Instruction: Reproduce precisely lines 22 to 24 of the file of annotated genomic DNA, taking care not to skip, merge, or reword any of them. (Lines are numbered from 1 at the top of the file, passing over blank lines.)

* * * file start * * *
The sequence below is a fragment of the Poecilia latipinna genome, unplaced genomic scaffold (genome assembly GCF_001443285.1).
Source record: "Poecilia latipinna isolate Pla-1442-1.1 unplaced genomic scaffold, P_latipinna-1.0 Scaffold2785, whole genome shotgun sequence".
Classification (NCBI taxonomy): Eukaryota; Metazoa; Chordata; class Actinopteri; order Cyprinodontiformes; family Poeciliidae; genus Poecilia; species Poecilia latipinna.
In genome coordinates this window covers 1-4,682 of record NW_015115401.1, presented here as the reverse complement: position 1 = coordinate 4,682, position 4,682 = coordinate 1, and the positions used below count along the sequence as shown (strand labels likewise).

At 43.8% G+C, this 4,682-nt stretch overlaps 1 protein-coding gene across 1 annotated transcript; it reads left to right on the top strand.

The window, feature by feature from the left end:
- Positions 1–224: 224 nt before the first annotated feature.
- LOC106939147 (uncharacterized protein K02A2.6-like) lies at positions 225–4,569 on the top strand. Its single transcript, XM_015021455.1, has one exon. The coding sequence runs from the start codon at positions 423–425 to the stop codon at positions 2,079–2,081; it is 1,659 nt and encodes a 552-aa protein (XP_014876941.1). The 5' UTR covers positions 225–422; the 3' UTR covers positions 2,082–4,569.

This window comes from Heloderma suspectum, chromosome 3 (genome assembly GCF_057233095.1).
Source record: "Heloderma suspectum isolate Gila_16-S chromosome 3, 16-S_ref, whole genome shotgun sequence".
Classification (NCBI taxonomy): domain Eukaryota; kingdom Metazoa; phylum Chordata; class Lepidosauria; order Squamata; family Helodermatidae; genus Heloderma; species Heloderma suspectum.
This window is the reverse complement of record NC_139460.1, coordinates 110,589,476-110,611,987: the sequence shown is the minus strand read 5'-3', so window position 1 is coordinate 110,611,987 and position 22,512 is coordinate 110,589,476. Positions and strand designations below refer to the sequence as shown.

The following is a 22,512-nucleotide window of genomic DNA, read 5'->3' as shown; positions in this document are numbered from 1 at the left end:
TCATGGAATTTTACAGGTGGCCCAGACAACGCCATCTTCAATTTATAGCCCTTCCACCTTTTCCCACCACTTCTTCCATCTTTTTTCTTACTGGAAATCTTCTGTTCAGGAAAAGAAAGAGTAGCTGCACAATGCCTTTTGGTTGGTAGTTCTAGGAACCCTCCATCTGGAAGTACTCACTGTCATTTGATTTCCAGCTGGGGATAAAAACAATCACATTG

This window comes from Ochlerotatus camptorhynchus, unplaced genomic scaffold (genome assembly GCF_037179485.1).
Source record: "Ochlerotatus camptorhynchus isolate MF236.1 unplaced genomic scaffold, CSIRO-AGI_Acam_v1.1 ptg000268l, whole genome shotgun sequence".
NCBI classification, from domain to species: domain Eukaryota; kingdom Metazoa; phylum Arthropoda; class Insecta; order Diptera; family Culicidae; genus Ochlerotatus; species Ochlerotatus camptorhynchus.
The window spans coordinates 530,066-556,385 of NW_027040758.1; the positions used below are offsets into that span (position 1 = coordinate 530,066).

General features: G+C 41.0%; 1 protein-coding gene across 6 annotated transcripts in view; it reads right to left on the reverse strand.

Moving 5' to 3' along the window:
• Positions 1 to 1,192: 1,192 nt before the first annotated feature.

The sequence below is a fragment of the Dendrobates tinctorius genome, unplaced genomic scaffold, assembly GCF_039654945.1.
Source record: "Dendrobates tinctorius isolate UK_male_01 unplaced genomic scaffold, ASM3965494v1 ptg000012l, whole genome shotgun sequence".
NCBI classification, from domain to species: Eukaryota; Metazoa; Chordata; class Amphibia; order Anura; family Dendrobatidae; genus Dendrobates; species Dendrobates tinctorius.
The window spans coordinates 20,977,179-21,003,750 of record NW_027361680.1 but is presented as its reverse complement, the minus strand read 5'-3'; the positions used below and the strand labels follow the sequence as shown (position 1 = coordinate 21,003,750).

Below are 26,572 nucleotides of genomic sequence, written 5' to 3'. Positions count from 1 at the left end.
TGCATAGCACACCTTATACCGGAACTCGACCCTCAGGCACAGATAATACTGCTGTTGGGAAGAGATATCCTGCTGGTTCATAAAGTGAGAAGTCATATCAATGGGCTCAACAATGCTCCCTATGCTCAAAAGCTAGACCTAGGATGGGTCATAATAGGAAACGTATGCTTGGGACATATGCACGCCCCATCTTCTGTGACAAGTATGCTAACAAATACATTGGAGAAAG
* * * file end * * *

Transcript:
The sequence below is a fragment of the Dendrobates tinctorius genome, unplaced genomic scaffold, assembly GCF_039654945.1.
Source record: "Dendrobates tinctorius isolate UK_male_01 unplaced genomic scaffold, ASM3965494v1 ptg000012l, whole genome shotgun sequence".
NCBI classification, from domain to species: Eukaryota; Metazoa; Chordata; class Amphibia; order Anura; family Dendrobatidae; genus Dendrobates; species Dendrobates tinctorius.